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MADE LONDON Highlights 2013

Wednesday, 20 November 2013

I've visited some truly wonderful events and fairs in the past year and they never disappoint. New discoveries and original creations are always anticipated and realised. With International Jewellery Week in Earls Court and Goldsmiths Fair in Goldsmiths Hall, the historical landmarks are befitting locations for these truly prestigious and important events, and with MADE LONDON being held at the stunning Holy Trinity Church built by Sir John Soane in One Marylebone, the significance continues.

Independent jewellery designers made a great turnout for this year's event. Here are my highlights:


Helen Noakes


Quirky, fun and humorous, Helen Noakes uses tiny miniatures consisting of animals, figures and objects. Upon closer inspection I was awestrucked by her whimsical and irresistibly adorable designs. My favourite pieces are the Beside the Seaside bracelet, which cheekily plays upon conformist activities on the beach, and the penguin drop earrings for its realistic glacier created in resin.  





Becky Crow


Becky Crow uses silver, copper, gold and cut-out effects to create her beautifully handmade and versatile 3D illustrations that are mysterious, pensive and mildly gothic. The Campfire brooch/pendant from the Stories and Eternity collection (above image) is contemplative and thoughtful; allowing the wearer to conceive their own story.




Lesley Strickland


Inspired by weathered natural forms and sculptors of the 1950s, I was drawn to Lesley Strickland's use of cellulose acetate for her jewellery collection. These almost-translucent materials creates fluid and natural curving effects like no other.
  




Emily Nixon


Emily Nixon's visually appealing pieces are inspired from her hometown in West Cornwall where the coastline is her main source of inspiration. She sees intricate details in everything; the fabric-like twists and folds of seaweeds, the varying contours of pebbles and objects washed up to the shore everyday. Her collection pays tribute to the wonders of our British coastlines that we haphazardly take for granted.






 Henrietta Fernandez


Pretty, elegant and bold; Henrietta is influenced by patterns and simple organic forms. Her collection is clean, precise and ultra- modern; a positively non-fuss jewellery. A subtle statement for the wearer who wants to keep things simply minimalistic.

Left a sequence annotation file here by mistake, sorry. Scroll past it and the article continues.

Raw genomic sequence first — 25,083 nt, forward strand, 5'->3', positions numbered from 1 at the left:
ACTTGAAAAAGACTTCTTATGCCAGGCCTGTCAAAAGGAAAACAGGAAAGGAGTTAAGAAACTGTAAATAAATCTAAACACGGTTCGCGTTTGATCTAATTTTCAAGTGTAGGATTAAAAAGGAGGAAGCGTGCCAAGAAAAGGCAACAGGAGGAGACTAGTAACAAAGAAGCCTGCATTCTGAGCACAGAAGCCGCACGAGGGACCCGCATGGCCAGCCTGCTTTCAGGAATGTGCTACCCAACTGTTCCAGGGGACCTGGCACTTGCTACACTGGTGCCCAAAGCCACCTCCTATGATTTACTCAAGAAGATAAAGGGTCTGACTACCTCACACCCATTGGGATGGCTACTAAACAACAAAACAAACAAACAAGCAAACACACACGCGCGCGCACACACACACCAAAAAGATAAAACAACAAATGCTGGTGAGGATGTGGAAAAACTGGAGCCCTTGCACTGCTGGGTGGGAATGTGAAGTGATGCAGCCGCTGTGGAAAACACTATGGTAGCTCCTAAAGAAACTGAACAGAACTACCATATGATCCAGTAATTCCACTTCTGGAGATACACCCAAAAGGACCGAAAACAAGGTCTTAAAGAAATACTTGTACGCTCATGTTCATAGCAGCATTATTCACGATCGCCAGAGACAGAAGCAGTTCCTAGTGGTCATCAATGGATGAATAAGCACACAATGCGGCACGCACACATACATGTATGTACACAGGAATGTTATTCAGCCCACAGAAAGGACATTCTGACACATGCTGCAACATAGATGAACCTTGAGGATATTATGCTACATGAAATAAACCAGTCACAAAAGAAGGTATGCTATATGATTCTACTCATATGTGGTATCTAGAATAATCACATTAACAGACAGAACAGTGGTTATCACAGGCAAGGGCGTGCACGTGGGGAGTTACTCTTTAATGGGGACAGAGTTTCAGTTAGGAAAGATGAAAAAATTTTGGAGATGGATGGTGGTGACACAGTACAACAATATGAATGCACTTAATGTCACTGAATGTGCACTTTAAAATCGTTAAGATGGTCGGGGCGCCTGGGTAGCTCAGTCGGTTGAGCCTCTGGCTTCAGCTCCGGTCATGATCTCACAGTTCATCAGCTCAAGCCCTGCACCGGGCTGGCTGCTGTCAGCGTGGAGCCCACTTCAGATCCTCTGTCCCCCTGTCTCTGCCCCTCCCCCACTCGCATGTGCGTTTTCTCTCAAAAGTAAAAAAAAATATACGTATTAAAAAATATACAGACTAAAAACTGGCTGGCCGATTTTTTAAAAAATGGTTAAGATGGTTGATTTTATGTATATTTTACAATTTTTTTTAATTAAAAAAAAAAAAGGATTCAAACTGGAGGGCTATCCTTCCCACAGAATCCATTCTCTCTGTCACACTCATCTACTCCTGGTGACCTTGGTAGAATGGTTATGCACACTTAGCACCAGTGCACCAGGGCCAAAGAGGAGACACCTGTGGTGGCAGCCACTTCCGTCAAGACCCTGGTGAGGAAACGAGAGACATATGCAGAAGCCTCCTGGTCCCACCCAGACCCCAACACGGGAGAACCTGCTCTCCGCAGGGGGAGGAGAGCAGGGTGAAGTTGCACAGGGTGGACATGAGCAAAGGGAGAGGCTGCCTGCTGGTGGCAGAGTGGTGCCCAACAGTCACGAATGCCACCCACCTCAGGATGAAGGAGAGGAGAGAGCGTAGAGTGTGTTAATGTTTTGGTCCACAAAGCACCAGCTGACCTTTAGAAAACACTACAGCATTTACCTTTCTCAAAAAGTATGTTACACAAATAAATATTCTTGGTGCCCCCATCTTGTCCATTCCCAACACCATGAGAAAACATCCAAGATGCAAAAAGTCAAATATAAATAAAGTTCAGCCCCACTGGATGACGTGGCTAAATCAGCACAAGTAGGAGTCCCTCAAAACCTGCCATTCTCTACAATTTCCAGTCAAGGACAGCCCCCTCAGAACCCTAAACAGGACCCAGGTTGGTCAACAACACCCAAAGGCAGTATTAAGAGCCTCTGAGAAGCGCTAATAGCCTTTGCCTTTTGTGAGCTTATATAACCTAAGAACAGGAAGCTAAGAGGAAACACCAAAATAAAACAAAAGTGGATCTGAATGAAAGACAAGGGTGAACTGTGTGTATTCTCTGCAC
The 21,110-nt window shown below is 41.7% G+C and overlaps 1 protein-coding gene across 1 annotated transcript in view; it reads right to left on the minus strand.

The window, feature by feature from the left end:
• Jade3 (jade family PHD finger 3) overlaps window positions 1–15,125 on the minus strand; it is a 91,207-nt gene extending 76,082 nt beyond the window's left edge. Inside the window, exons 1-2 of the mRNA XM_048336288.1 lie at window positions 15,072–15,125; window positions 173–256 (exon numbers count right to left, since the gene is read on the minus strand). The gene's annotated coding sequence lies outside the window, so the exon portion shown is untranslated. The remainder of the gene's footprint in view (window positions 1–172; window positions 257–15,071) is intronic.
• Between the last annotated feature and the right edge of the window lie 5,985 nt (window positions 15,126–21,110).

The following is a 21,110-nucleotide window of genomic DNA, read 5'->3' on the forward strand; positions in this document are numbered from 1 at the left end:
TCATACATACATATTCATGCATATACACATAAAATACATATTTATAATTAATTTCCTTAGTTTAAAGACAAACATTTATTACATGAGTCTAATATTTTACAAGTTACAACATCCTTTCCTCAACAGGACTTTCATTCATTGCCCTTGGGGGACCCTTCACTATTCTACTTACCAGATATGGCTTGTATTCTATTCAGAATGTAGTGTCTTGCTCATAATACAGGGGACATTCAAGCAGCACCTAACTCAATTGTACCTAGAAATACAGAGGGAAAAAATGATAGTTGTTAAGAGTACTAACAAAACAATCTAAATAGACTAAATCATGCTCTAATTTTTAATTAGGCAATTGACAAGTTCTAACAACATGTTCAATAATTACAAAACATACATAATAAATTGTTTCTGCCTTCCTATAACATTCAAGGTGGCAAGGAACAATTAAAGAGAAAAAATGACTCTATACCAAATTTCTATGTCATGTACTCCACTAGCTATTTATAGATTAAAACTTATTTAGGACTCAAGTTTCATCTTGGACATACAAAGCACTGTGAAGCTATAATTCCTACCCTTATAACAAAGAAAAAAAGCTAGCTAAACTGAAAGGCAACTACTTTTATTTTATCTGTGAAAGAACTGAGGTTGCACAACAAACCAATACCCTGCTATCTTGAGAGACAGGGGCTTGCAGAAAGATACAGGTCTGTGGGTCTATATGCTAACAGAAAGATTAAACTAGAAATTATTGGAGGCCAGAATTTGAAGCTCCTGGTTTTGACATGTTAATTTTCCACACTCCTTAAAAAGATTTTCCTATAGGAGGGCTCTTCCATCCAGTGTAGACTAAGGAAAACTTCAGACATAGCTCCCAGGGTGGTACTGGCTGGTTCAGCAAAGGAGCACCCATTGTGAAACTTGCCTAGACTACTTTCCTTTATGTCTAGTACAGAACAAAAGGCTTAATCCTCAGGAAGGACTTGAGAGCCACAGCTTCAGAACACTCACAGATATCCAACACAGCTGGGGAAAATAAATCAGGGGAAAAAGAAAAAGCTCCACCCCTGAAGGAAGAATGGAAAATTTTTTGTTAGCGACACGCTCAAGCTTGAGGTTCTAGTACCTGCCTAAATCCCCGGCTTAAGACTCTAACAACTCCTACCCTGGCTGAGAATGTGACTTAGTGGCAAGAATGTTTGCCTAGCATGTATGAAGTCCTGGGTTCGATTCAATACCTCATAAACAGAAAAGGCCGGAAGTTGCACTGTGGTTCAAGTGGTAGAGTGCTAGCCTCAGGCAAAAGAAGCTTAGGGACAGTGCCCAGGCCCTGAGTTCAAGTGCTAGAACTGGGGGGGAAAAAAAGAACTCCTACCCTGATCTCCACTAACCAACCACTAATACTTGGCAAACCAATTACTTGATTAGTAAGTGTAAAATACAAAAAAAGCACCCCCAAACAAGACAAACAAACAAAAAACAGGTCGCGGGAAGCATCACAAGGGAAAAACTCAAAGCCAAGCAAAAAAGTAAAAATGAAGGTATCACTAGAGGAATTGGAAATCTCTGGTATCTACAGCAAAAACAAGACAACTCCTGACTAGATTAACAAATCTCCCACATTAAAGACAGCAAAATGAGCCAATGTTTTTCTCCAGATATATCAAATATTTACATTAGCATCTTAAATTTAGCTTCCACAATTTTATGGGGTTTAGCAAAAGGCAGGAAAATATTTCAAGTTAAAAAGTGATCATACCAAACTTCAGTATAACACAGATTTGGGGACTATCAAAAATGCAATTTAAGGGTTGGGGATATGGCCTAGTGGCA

Sarah Straussberg


Sarah Straussberg's collection pays tribute to cubism and its emphasis on angles, shapes and clean lines; a sculptural-inspired collection that wouldn't look out of place in an art gallery. She uses black resin encased with brushed matt surface on the gold for added texture and individuality. My favourite is the multiple Bella ring above; why waste time stacking rings when you can have one made earlier?





Yuki Sasakura


Yuki's background in metal welding has inspired her inventive and mechanical designs. She is inspired by the Japanese technological advancement and the English historical culture and applied these elements into a positive spin.





Mark Nuell


Mark Nuell's stunning variety of sapphires is not something I've come across often. The lack of facets on the gemstones reveals their translucent beauty. Using 18ct gold and silver with a brushed textured finish; romantic decadence comes to mind.





Sophie Stamp


Described as an interactive jewellery experience; Sophie Stamp focuses on the beauty and movement of hidden mechanical components thus creating wearable pieces to interact with. We tend to subconsciously fiddle with our jewellery and Sophie made it even more of a temptation by creating movements. She sees the beauty of what is normally perceived as mundanely functional and convenient.




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